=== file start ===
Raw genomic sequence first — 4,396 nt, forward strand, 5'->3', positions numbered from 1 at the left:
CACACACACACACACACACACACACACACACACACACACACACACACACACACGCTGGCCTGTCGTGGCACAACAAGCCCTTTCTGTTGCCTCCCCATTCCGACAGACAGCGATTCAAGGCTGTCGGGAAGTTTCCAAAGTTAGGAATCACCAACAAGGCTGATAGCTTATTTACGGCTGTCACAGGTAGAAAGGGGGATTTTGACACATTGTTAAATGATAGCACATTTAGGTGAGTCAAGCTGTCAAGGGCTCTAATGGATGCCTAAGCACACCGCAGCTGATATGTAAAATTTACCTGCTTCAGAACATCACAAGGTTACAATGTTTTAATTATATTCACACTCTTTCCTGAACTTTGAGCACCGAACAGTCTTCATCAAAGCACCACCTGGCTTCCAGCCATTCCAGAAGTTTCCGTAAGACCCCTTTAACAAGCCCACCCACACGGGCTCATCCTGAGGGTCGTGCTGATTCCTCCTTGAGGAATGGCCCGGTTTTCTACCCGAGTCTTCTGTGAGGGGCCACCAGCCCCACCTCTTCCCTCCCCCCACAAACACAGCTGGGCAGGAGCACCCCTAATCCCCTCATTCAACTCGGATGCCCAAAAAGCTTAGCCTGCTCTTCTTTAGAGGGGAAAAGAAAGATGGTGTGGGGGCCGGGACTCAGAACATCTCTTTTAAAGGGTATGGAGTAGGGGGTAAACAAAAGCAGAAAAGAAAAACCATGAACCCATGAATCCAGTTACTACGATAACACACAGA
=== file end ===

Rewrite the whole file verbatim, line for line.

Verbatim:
Raw genomic sequence first — 4,396 nt, forward strand, 5'->3', positions numbered from 1 at the left:
CACACACACACACACACACACACACACACACACACACACACACACACACACACGCTGGCCTGTCGTGGCACAACAAGCCCTTTCTGTTGCCTCCCCATTCCGACAGACAGCGATTCAAGGCTGTCGGGAAGTTTCCAAAGTTAGGAATCACCAACAAGGCTGATAGCTTATTTACGGCTGTCACAGGTAGAAAGGGGGATTTTGACACATTGTTAAATGATAGCACATTTAGGTGAGTCAAGCTGTCAAGGGCTCTAATGGATGCCTAAGCACACCGCAGCTGATATGTAAAATTTACCTGCTTCAGAACATCACAAGGTTACAATGTTTTAATTATATTCACACTCTTTCCTGAACTTTGAGCACCGAACAGTCTTCATCAAAGCACCACCTGGCTTCCAGCCATTCCAGAAGTTTCCGTAAGACCCCTTTAACAAGCCCACCCACACGGGCTCATCCTGAGGGTCGTGCTGATTCCTCCTTGAGGAATGGCCCGGTTTTCTACCCGAGTCTTCTGTGAGGGGCCACCAGCCCCACCTCTTCCCTCCCCCCACAAACACAGCTGGGCAGGAGCACCCCTAATCCCCTCATTCAACTCGGATGCCCAAAAAGCTTAGCCTGCTCTTCTTTAGAGGGGAAAAGAAAGATGGTGTGGGGGCCGGGACTCAGAACATCTCTTTTAAAGGGTATGGAGTAGGGGGTAAACAAAAGCAGAAAAGAAAAACCATGAACCCATGAATCCAGTTACTACGATAACACACAGA